in Emory,Rep. U.S. Mex. Bound. 2(1): 233. 1859.
Stems compact, ascending, stout, 5–10 mm diam.; scales bicolored, linear-subulate, 0.1–0.3 mm wide, centers black, thick, margins brown, thin, erose-dentate. Leaves monomorphic, clustered on stem, 7–45 cm; croziers sparsely villous. Petiole dark-brown, lustrous, flattened to slightly grooved adaxially, without prominent articulation lines. Blade ovate-deltate, (2–) 3-pinnate proximally, 4–18 cm wide; rachis brown throughout, straight, shallowly grooved adaxially, usually glabrous. Pinnae perpendicular to rachis to strongly ascending, not decurrent on rachis, usually with 9–40 ultimate segments; costae straight, 10–70 mm, much longer than ultimate segments. Ultimate segments narrowly oblong, 2–12 mm, leathery, glabrous; margins recurved to strongly revolute on fertile segments, usually covering more than 1/2 abaxial surface, borders greenish, usually dentate; apex mucronate. Veins of ultimate segments obscure. Sporangia short-stalked, containing 64 spores, intermixed with abundant farina-producing glands.
Calif., Nev., Mexico
Subspecies 2 (2 in the flora).
Pellaea mucronata encompasses two morphologic extremes that tend to occupy different habitats and are treated here as subspecies. The typical 3-pinnate form (P. mucronata subsp. mucronata) is scattered throughout California and southern Nevada, usually below 1800 m elevation. The 2-pinnate form with ascending, overlapping pinnae (P. mucronata subsp. californica) is apparently confined to the Sierra Nevada and Transverse Ranges of California at elevations greater than 1800 m. The taxonomic status of these entities remains in dispute, and they are often treated as mere ecological forms. W. H. Wagner Jr. et al. (1983) indicated that natural hybrids formed between P. bridgesii and these two taxa are morphologically distinct, suggesting that the differences observed between the subspecies of P. mucronata are genetically based. In addition to P. bridgesii, subsp. mucronata apparently hybridizes with both P. truncata and P. brachyptera (see comments under those species).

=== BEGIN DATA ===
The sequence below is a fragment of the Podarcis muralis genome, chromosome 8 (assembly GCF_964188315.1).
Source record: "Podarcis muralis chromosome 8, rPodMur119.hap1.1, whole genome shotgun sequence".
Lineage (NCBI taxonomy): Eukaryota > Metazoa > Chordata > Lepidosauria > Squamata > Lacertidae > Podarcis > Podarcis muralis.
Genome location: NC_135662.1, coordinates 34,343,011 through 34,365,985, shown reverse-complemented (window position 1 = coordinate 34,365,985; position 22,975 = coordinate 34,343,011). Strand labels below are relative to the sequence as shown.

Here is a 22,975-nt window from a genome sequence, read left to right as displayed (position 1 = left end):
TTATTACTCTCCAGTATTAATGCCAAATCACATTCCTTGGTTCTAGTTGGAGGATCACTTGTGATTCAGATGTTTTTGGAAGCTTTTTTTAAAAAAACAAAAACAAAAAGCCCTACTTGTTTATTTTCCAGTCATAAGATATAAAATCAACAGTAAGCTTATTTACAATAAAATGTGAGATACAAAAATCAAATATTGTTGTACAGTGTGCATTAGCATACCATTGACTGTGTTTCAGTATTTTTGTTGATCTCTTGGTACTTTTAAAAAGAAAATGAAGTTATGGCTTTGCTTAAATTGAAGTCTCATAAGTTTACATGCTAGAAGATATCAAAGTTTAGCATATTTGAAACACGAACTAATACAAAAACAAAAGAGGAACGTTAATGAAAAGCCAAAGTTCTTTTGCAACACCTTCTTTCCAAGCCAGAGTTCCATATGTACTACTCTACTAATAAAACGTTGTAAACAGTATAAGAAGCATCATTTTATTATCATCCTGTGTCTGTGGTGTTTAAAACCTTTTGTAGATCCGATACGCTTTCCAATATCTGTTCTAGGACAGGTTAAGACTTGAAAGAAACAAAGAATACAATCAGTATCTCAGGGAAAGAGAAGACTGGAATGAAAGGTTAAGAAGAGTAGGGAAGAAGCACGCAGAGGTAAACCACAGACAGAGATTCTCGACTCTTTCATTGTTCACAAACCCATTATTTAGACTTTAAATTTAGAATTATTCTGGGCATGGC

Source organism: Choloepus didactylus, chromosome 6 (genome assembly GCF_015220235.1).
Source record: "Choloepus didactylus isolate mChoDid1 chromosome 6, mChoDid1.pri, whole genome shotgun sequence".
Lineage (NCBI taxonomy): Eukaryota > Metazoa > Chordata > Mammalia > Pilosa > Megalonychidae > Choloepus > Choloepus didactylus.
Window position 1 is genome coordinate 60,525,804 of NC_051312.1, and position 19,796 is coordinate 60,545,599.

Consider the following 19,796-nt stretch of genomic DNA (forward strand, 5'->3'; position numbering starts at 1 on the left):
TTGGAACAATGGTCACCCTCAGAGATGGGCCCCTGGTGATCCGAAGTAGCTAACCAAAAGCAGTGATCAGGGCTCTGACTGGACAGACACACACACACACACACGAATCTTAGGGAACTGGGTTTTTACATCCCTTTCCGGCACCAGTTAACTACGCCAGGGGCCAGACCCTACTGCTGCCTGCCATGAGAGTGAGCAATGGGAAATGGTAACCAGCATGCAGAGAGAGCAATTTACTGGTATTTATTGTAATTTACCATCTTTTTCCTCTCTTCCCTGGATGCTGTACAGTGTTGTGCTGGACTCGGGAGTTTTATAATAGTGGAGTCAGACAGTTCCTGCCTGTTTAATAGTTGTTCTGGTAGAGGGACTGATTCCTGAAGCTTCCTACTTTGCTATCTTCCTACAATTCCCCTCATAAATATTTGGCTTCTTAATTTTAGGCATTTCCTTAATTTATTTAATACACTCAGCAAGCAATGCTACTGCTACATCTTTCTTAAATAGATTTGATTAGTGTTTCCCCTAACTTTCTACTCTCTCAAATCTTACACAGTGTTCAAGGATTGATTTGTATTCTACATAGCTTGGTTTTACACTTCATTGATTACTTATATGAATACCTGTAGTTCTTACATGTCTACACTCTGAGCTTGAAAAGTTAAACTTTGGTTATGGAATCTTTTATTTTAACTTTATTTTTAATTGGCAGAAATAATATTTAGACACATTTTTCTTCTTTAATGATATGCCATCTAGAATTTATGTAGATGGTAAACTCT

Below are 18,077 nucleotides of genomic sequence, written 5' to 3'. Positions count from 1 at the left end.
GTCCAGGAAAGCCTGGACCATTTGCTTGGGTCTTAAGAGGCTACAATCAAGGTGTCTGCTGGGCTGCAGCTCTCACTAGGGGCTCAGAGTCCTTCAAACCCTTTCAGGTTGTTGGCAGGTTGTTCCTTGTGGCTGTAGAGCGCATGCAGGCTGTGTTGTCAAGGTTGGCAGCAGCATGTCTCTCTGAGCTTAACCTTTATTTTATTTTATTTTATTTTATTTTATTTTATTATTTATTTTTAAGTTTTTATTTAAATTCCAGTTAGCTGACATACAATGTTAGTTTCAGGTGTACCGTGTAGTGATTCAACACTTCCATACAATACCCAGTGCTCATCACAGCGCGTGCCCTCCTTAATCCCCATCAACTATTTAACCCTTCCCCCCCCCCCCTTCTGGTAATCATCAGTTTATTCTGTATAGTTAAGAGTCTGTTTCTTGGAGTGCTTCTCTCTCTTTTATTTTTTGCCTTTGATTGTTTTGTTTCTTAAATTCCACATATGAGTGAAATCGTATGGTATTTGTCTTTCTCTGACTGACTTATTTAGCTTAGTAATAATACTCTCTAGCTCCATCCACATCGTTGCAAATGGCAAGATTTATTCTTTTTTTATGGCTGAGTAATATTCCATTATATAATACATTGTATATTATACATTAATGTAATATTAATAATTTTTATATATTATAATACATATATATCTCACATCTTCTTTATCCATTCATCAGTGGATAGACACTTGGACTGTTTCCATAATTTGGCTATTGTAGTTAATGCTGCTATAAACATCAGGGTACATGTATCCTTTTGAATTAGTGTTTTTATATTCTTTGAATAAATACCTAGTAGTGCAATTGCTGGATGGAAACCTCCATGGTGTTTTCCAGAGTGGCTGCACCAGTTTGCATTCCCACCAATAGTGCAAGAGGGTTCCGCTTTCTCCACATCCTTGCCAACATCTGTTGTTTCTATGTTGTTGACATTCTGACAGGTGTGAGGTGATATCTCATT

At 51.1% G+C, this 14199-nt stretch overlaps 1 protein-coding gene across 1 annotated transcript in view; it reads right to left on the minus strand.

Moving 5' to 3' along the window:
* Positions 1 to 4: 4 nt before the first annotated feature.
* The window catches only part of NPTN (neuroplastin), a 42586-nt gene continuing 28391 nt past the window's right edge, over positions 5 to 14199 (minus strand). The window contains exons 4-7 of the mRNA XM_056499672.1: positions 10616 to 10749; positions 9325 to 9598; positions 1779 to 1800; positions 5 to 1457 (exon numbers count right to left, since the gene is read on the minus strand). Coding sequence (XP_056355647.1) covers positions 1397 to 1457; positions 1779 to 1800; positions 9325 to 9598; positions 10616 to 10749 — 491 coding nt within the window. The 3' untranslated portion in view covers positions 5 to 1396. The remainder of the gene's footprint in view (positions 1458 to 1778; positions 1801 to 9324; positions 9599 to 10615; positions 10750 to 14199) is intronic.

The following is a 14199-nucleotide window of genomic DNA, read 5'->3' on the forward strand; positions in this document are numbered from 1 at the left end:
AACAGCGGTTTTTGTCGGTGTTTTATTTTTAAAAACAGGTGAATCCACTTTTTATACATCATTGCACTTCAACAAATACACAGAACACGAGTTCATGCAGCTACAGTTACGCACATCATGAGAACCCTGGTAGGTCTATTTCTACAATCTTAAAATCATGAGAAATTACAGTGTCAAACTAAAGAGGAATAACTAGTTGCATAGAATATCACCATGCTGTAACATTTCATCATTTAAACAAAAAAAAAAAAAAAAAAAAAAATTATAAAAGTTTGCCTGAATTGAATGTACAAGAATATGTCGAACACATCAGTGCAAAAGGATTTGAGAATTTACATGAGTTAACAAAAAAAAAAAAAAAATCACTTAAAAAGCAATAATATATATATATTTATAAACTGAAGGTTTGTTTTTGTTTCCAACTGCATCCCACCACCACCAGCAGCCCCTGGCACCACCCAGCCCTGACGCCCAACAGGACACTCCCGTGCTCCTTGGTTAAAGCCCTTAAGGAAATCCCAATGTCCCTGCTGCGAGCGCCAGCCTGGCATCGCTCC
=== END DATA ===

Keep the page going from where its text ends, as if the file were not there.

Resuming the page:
|1||Blades 3-pinnate proximally; pinnae usually ± perpendicular to rachis, not overlapping; plants usually found below 1800 m.||Pellaea mucronata subsp. mucronata|
|1||Blades usually 2-pinnate proximally; pinnae ascending and overlapping, especially in distal portion of leaf; plants usually found above 1800 m.||Pellaea mucronata subsp. californica|
"thick" is not a number.